Missed Opportunities: Spiritual Disciplines

The phrases “spiritual discipline” and “spiritual practice” are widely misunderstood.  For far too many of us, what we hear is “work” or “effort” and that immediately subverts our ability to connect with their purpose.  Even sports metaphors (which the Apostle Paul used) can skew our understanding of prayer, fasting, contemplation, and worship.

These are not adventures in spiritual bodybuilding and the spiritual life is not the exercise of an unseen muscle.  Spiritual disciplines are about opening a space in our lives in which intimacy with God is possible.

Contrary to what many Christians fear and some skeptics claim, it is not difficult to find God.  It is difficult for God to find us.  We are mesmerized by our surroundings, preoccupied with our fears, and diverted by the busy-ness of our lives.

Spiritual disciplines are perhaps better understood as those things we can do to make an inner conversation with God possible.  They create a space in which we can stop, listen, and find some measure of God-given control over appetites and fears that threaten to dominate and shape our lives.

That may be a demanding, taxing experience at times.  But it isn’t work with work as its own goal or discipline with discipline as its goal.  It’s a process of liberation and the beginning of shalom — a life lived out of and in communion with God.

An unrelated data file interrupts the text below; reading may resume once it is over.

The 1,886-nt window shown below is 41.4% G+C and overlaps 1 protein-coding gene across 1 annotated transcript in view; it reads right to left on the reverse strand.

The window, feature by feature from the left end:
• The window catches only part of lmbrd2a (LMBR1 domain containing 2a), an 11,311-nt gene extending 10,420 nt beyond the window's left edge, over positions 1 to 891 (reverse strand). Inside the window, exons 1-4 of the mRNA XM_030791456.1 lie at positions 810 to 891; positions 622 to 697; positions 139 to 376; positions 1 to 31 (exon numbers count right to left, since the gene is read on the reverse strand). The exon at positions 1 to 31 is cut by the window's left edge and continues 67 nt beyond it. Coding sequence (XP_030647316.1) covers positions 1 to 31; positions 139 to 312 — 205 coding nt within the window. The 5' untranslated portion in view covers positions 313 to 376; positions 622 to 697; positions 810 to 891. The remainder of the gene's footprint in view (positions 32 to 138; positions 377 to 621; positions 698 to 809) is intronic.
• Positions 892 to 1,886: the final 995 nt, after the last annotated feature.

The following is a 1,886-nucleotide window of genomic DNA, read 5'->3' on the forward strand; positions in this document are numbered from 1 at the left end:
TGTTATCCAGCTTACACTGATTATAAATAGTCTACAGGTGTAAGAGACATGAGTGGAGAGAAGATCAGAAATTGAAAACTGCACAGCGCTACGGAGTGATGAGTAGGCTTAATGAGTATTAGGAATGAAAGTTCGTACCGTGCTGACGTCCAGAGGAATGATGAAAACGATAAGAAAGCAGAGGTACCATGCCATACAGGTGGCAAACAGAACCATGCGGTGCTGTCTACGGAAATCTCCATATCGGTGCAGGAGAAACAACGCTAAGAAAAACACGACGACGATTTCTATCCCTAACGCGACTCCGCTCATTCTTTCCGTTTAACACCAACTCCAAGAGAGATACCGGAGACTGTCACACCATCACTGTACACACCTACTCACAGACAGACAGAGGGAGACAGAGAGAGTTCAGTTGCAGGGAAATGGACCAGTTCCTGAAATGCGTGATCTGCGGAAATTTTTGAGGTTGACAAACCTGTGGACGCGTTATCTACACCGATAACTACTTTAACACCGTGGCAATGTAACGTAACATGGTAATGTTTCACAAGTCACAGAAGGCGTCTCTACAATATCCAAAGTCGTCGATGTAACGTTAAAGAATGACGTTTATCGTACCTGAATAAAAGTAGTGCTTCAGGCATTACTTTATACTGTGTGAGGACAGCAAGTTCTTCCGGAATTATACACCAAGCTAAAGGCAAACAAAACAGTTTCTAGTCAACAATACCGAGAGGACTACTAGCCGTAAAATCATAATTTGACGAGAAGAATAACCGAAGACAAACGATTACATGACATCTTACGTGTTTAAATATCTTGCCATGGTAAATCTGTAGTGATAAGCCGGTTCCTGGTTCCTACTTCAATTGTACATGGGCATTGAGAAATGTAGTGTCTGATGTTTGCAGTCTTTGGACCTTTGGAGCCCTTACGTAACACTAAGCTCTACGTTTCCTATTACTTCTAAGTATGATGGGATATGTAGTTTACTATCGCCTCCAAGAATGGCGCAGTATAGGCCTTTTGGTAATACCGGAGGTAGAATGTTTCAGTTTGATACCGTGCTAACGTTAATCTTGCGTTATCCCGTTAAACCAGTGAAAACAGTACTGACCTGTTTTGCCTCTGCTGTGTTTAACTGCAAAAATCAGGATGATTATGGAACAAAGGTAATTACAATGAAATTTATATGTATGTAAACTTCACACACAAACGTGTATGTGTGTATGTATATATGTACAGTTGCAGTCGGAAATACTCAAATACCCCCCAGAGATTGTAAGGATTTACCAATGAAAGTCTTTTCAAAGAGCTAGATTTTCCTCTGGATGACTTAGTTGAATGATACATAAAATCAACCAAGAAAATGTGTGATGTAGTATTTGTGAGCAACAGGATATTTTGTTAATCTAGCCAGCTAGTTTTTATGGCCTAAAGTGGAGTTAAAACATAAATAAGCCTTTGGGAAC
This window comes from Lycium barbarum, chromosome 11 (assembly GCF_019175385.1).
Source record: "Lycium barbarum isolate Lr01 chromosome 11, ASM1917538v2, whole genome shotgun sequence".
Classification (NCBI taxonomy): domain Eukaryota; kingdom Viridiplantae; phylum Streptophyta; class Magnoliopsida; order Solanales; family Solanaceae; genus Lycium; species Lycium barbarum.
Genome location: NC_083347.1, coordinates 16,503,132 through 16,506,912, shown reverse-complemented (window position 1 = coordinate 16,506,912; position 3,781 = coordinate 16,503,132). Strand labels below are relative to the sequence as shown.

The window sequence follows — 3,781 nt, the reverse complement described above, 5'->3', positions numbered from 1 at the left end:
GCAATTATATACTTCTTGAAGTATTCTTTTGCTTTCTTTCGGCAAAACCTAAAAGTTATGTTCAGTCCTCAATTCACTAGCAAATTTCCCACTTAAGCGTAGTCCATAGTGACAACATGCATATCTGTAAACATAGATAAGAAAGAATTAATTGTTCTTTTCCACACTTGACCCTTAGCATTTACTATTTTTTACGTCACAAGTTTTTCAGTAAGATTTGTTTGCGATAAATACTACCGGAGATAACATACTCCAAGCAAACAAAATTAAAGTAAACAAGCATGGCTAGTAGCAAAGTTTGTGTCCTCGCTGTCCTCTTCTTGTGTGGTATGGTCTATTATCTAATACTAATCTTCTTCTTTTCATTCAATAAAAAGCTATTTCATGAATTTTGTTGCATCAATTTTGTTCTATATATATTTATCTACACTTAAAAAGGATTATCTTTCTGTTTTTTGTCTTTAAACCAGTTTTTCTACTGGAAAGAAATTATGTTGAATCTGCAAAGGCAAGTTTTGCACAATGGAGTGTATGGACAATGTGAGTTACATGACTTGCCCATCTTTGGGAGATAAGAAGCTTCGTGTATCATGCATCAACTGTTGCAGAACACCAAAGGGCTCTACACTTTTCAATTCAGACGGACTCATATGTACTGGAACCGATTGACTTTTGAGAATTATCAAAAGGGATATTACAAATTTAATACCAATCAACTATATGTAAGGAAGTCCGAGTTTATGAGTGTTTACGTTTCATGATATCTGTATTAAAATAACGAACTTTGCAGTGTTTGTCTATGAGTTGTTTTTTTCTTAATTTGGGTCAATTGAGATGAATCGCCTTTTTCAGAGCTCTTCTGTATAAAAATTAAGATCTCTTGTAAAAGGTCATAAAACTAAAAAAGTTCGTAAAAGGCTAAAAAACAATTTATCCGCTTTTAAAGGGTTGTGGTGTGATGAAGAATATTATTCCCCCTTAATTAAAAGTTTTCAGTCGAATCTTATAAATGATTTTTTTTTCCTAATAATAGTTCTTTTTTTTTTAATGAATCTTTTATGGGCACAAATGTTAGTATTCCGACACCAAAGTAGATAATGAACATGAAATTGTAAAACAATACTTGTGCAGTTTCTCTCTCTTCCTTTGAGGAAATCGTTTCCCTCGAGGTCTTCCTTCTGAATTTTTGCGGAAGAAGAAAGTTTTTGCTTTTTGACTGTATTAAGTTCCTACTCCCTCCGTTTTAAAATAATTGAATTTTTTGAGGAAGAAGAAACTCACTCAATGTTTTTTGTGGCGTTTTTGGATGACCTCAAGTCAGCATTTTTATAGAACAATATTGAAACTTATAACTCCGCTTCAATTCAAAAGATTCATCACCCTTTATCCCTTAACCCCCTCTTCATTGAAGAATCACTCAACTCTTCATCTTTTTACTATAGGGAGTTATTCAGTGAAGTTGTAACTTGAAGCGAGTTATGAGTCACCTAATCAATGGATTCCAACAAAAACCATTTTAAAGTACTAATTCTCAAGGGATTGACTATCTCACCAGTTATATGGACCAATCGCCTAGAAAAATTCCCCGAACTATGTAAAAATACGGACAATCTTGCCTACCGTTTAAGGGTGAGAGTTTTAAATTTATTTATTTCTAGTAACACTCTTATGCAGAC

About Frederick Schmidt

The Reverend Dr. Frederick W. Schmidt, Jr. holds the Rueben P. Job Chair in Spiritual Formation at Garrett-Evangelical Theological Seminary in Evanston, IL, and directs the Rueben Job Institute for Spiritual Formation. He is an Episcopal Priest, spiritual director, retreat facilitator, conference leader, writer, and consulting editor at Church Publishing in New York. He is the author of numerous published articles and reviews, as well as several books: A Still Small Voice: Women, Ordination and the Church (Syracuse University Press, 1998), The Changing Face of God (Morehouse, 2000), When Suffering Persists (Morehouse, 2001), in Italian translation: Sofferenza, All ricerca di una riposta (Torino: Claudiana, 2004), What God Wants for Your Life (Harper, 2005), Conversations with Scripture: Revelation (Morehouse, 2005), Conversations with Scripture: Luke (Morehouse, 2009), and The Dave Test (Abingdon, 2013). He and his wife, Natalie (who is also an academic and an Episcopal priest), live in Highland Park, Illinois, with their Gordon Setter, Hilda of Whitby. They have four children and four grandchildren: Henry, Addie, Heidi, and Sophie.


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